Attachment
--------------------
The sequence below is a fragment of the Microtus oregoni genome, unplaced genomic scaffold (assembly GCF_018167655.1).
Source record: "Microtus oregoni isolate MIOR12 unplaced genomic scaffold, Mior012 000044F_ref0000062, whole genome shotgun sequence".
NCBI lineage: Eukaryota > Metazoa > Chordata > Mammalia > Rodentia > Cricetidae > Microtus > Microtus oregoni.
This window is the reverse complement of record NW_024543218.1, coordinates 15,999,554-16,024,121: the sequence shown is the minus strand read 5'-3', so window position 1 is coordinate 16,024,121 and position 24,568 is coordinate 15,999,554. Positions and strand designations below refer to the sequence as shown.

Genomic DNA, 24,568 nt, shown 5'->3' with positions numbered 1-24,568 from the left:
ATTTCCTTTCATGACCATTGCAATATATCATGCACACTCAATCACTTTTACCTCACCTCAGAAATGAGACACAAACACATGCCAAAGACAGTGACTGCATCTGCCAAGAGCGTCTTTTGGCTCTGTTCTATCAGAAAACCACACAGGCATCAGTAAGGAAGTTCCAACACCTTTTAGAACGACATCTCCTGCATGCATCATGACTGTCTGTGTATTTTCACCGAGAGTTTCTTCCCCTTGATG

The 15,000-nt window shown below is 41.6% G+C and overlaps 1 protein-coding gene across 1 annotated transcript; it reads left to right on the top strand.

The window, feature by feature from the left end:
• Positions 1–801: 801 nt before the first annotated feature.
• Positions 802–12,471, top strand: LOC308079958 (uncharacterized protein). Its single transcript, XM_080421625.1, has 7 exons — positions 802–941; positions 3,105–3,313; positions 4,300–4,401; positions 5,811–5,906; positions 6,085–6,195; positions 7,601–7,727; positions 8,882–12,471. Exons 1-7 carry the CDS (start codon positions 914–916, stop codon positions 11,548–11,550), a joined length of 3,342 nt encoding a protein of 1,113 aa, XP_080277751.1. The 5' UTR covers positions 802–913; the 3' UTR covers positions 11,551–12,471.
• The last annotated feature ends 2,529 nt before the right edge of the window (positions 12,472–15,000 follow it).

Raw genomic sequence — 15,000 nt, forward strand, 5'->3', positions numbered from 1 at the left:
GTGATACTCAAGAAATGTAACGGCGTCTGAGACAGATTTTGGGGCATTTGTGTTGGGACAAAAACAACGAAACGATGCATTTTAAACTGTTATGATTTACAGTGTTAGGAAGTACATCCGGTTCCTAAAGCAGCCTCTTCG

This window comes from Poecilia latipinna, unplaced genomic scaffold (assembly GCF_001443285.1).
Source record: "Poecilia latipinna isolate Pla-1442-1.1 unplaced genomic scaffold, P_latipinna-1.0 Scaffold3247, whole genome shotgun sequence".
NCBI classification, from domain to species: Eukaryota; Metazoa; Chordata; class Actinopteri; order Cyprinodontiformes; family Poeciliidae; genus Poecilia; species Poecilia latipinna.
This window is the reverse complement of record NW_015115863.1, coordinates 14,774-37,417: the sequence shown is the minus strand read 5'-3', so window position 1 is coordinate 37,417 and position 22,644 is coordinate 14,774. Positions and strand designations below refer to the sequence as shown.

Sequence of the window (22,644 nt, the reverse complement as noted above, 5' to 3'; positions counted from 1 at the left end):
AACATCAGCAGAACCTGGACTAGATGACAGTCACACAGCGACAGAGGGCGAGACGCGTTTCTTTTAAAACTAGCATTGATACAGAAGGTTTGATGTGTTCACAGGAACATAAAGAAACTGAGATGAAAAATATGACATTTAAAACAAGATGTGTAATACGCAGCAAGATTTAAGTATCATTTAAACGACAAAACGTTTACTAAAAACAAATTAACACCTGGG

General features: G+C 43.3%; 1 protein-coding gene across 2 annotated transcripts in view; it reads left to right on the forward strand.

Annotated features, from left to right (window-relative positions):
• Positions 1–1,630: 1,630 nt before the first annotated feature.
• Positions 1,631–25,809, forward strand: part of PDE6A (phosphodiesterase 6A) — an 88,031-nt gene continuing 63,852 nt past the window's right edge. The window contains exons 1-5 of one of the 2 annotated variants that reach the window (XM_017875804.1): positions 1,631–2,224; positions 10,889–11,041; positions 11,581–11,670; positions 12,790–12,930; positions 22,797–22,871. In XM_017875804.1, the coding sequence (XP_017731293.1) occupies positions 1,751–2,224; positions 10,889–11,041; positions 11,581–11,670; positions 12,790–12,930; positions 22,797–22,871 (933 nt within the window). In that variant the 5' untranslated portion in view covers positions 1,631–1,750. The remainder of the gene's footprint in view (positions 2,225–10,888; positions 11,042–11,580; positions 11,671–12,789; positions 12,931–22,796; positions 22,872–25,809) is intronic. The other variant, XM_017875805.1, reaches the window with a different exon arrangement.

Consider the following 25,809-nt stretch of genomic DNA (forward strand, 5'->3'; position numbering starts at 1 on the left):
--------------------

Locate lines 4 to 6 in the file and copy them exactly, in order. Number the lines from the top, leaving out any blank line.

This window is the reverse complement of record NW_024543218.1, coordinates 15,999,554-16,024,121: the sequence shown is the minus strand read 5'-3', so window position 1 is coordinate 16,024,121 and position 24,568 is coordinate 15,999,554. Positions and strand designations below refer to the sequence as shown.

Genomic DNA, 24,568 nt, shown 5'->3' with positions numbered 1-24,568 from the left:
ATTTCCTTTCATGACCATTGCAATATATCATGCACACTCAATCACTTTTACCTCACCTCAGAAATGAGACACAAACACATGCCAAAGACAGTGACTGCATCTGCCAAGAGCGTCTTTTGGCTCTGTTCTATCAGAAAACCACACAGGCATCAGTAAGGAAGTTCCAACACCTTTTAGAACGACATCTCCTGCATGCATCATGACTGTCTGTGTATTTTCACCGAGAGTTTCTTCCCCTTGATG